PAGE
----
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Article:Manny's Grand Slam - Greatest Moment In Dodger History?

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Maybe I should just stop listening to Mike & Mike In The Morning. I often find myself talking to my radio at some of the dumb things that Mike Greenberg says. And I've been talking to my radio a lot lately.

Yesterday, he went on a rant because of something a reporter (they said his name, but I am sorry to have to report that I do not remember what it was. I was in my car, and, really, it's immaterial for this article) said when talking to Manny Ramirez.

As you may have heard, Manny hit a pinch hit grand slam on Wednesday night.

Regarding Greenie's take though, please bear with me while I set the table. He was all tsk tsk before he told this story. He made it out to be this big, big deal. About how broadcasters have to be very careful with what they say, and how sometimes things will be said near an open mic that maybe would not have been said had said person known that mic was open. Regrettable things.

Then he told the story. And any of you who also listen to Mike & Mike can probably understand what I mean when I add that Greenie often blows things up to ridiculously extraordinary levels - like his station breaks. "Something happened in baseball yesterday that had never happened before. And I'll tell you about it after this..." Cut to commercial.

Then he'll come back and tell you that Yankees hat wearing Jack Nicholson was in the crowd in Chicago. Really riveting stuff comes after these station breaks, believe you me.

So back to the story. If you didn't hear it - and now I'm dragging it out - perhaps you're wondering what was said that shouldn't have been said? Like me, you probably think it's some insult or some snide remark about a colleague.

Ready? The interviewer proclaimed Manny's homer to be "one of the greatest moments in Dodgers history" or something very much along those lines.

Yes, that's it. I sure was expecting something else. But that's what it was. Hardly regrettable in a "job threatening" or "take out to the woodshed" way. Overstating things, perhaps, but hardly regrettable.

Then Greenberg and Mike Golic went into a mocking discussion of where this really ranks in Dodger lore, snidely putting it at number 600.

I agree that it wasn't one of the great moments in Dodger history. My objection here is the length of time Greenie dedicated to this non-story and the intensity he dispatched to poo poo the reporter.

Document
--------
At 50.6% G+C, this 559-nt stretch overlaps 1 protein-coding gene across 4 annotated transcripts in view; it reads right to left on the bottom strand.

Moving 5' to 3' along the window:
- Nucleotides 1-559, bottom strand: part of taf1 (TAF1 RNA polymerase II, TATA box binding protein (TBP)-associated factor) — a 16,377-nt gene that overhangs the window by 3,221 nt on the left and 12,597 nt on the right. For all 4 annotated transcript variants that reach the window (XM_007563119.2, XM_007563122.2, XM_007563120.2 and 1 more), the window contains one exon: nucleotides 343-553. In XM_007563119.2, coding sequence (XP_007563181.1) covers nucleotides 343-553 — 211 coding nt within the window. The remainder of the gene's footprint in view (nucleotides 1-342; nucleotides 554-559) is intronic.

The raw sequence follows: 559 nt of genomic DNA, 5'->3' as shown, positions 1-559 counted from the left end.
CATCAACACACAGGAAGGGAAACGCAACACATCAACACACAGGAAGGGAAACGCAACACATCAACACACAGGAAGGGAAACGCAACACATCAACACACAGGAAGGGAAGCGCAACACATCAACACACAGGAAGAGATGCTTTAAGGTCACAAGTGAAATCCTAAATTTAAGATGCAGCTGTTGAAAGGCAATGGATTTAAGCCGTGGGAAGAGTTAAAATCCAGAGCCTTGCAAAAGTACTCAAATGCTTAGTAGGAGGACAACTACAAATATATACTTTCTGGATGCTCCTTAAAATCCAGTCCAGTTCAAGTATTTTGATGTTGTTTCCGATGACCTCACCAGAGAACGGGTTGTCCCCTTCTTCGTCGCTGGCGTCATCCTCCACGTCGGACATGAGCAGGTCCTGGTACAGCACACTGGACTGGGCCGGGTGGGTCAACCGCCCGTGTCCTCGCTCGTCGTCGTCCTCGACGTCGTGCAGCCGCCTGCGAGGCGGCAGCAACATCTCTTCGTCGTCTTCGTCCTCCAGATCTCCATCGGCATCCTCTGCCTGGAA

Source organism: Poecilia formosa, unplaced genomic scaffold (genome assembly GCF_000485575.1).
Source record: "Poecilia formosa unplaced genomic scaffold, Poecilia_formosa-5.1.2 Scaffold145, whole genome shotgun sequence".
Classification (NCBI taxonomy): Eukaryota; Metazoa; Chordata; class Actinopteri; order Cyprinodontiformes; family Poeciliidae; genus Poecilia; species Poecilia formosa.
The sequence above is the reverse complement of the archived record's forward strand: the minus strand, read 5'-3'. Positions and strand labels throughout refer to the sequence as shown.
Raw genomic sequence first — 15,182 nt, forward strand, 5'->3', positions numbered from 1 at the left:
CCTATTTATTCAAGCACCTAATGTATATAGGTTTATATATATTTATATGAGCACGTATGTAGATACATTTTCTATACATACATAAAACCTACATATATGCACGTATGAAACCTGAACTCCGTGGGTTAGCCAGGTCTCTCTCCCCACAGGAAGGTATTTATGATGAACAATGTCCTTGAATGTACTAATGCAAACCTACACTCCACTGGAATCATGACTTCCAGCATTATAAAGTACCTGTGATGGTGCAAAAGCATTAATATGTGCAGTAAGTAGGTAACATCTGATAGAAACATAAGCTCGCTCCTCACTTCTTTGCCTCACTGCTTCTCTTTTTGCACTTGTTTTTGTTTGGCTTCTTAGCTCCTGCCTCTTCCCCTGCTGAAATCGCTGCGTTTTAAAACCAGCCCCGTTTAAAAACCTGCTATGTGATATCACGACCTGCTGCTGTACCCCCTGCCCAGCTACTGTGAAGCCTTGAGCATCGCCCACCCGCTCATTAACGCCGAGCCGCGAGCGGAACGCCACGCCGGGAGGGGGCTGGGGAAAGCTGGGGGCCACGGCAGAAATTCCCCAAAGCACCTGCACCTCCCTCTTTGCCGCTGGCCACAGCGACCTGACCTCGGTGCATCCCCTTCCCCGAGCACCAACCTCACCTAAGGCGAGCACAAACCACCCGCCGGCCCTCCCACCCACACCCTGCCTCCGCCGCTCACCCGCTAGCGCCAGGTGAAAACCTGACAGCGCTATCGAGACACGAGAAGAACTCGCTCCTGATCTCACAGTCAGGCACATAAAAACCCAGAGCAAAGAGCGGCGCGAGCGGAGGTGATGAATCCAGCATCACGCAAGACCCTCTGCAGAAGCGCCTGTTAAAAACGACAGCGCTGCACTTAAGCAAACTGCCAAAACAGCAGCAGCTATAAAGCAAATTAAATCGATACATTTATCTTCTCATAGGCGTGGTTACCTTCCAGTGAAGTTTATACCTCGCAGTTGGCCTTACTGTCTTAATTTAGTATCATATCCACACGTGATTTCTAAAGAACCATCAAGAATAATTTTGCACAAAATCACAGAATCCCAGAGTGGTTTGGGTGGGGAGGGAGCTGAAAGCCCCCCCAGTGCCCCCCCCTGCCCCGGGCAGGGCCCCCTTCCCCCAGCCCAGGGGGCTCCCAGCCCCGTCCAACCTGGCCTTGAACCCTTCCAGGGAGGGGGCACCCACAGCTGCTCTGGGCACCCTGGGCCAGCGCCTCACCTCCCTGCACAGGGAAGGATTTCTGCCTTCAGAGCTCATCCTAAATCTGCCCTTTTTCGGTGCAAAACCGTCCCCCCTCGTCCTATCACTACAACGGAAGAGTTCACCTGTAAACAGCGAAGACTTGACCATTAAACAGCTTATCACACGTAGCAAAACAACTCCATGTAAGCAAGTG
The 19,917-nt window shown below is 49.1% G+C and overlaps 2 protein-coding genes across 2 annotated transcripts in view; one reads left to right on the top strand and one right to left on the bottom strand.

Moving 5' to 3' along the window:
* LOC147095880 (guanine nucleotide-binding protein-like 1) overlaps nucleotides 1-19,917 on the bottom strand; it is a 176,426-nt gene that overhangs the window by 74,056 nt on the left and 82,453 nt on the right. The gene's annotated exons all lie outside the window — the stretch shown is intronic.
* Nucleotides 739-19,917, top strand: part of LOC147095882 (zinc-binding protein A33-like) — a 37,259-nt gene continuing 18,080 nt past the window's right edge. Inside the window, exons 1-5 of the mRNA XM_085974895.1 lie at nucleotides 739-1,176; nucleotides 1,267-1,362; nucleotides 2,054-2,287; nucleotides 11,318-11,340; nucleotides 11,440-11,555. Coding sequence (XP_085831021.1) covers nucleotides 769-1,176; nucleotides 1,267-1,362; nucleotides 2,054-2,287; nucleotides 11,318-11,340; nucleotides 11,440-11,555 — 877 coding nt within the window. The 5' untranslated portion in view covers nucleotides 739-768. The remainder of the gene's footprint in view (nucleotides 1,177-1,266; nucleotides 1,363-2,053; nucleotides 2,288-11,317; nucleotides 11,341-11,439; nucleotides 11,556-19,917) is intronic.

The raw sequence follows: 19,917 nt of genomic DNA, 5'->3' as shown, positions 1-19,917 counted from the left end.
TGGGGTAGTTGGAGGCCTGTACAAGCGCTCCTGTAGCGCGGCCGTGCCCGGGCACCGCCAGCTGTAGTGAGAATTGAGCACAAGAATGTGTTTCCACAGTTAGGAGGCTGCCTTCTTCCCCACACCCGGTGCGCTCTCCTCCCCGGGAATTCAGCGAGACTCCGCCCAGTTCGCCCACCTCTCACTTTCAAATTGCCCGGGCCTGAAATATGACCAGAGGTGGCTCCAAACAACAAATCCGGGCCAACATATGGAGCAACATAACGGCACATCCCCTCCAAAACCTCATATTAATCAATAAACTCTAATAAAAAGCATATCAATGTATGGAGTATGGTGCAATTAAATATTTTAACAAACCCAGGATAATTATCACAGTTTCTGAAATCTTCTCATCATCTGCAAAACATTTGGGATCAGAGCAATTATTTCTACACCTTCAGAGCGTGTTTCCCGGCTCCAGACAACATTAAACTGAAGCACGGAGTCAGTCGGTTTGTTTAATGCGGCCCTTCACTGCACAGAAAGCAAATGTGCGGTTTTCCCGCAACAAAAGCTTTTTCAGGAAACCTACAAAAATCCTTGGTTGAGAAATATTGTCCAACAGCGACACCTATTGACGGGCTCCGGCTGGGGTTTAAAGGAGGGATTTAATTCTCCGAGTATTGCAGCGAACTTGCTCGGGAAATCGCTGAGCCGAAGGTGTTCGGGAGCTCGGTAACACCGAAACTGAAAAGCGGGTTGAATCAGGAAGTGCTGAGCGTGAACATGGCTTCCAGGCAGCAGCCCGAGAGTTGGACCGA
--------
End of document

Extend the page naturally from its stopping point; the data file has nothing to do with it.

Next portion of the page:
As if Greenie himself is devoid of needless hyperbole. As if many many other reporters/interviewers are not given to the occasional hyperbolic nonsense.

And to top things off, I found a Bill Plaschke column from the LA Times that ranks this homer 3rd in Dodger history.

Behind Steve Finley's game-winning grand slam in 2004 that vauted the Dodgers to the postseason. It was a 9th inning blast, so that drama and the importance of the homer can't be missed.

Behind Kirk Gibson's overdone blast off Dennis Eckersley in the 1988 World Series. And before anyone flips out about this characterization, I say it's overdone, not overrated. Although I think it's overrated as well. I'm just tired of hearing about it. It gets so much press and I've heard the call so many times I think it's burned into my brain cells. I can believe that I saw it, why can't the guy who called the game??

So if Bill Plaschke, who is frequently cited (and fawned upon) by Mike Greenberg on his show, says that the homer is that important, who am I to question it?

I am far from innocent of blathering on with hyperbole dripping down my proverbial chin.

Who is Greenberg to question what an interviewer says on the field, in the moment, with fans screaming, after a game in which a fan favorite player hit a bomb in a noteworthy situation?

Does Greenberg know what he sounds like after he speaks with Peter Gammons, Buster Olney, Jayson Stark and Bill Curry? You'd think a proposal was forthcoming. Greenie fawns and deposits hyperbole about these men being "the best at what you do" with the best of them. It's pretty revolting most times.

Let he who is bereft of hyperbole cast the first critical stone.


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